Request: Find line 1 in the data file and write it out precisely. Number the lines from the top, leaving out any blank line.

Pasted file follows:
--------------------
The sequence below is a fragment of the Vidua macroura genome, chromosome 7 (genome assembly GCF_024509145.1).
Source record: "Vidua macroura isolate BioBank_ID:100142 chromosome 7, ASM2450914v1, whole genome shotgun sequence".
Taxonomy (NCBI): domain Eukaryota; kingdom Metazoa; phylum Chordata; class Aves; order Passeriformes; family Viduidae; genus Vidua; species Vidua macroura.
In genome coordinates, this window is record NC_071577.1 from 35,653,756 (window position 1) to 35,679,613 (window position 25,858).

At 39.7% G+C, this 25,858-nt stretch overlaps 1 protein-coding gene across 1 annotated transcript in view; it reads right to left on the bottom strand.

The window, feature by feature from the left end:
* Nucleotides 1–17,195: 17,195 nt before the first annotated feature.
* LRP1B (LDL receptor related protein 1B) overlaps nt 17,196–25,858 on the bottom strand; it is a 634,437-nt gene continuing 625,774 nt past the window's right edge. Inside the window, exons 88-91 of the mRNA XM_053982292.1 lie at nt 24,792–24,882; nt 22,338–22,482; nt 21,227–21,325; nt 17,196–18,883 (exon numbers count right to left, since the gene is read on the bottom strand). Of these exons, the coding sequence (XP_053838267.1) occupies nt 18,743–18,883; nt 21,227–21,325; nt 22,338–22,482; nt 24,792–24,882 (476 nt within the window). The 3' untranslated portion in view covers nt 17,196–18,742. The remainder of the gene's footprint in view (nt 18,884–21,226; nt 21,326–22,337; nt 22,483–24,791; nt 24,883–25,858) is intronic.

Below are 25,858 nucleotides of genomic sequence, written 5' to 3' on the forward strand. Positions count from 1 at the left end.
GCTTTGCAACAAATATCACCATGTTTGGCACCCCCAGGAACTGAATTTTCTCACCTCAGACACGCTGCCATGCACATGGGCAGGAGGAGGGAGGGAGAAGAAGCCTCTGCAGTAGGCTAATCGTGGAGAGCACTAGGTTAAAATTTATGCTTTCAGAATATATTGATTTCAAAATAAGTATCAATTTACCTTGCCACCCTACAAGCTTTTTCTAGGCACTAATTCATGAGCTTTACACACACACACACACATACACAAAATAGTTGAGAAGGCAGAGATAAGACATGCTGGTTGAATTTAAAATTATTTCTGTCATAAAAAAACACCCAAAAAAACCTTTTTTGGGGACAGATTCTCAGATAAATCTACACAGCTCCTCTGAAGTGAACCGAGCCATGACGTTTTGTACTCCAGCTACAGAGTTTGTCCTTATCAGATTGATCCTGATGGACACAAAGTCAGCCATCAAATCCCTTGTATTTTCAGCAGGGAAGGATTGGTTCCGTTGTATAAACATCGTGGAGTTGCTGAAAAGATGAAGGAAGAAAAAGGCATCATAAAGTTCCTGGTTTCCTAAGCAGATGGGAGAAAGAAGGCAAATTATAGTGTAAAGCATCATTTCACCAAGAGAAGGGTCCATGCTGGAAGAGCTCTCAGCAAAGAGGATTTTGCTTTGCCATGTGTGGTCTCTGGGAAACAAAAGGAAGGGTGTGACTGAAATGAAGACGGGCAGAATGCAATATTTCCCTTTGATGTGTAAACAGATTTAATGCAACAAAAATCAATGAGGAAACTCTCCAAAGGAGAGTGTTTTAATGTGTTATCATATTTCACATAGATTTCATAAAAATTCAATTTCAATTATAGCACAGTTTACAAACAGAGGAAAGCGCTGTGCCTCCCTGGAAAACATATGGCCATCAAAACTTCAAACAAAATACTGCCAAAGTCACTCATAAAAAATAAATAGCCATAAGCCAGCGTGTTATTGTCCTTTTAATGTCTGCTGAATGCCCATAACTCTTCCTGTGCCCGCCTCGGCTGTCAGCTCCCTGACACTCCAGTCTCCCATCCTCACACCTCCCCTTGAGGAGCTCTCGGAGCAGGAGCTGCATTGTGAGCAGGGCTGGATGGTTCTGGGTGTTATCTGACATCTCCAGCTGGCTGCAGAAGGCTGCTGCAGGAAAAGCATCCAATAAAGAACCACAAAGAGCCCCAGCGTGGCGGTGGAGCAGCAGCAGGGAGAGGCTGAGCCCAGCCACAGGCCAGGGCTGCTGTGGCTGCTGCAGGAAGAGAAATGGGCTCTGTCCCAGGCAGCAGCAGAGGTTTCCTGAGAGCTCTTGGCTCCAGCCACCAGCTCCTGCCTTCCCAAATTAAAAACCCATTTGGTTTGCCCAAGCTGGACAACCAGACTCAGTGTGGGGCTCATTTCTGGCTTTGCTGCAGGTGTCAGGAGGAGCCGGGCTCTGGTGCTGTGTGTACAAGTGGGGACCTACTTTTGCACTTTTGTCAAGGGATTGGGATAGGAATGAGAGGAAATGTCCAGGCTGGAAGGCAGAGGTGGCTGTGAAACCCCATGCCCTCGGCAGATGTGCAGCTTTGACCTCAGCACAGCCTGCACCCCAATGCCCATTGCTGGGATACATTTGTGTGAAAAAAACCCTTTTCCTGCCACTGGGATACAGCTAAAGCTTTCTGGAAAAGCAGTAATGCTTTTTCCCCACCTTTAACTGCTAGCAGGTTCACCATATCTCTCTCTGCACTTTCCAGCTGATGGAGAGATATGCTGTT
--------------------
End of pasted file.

The sequence below is a fragment of the Vidua macroura genome, chromosome 7 (genome assembly GCF_024509145.1).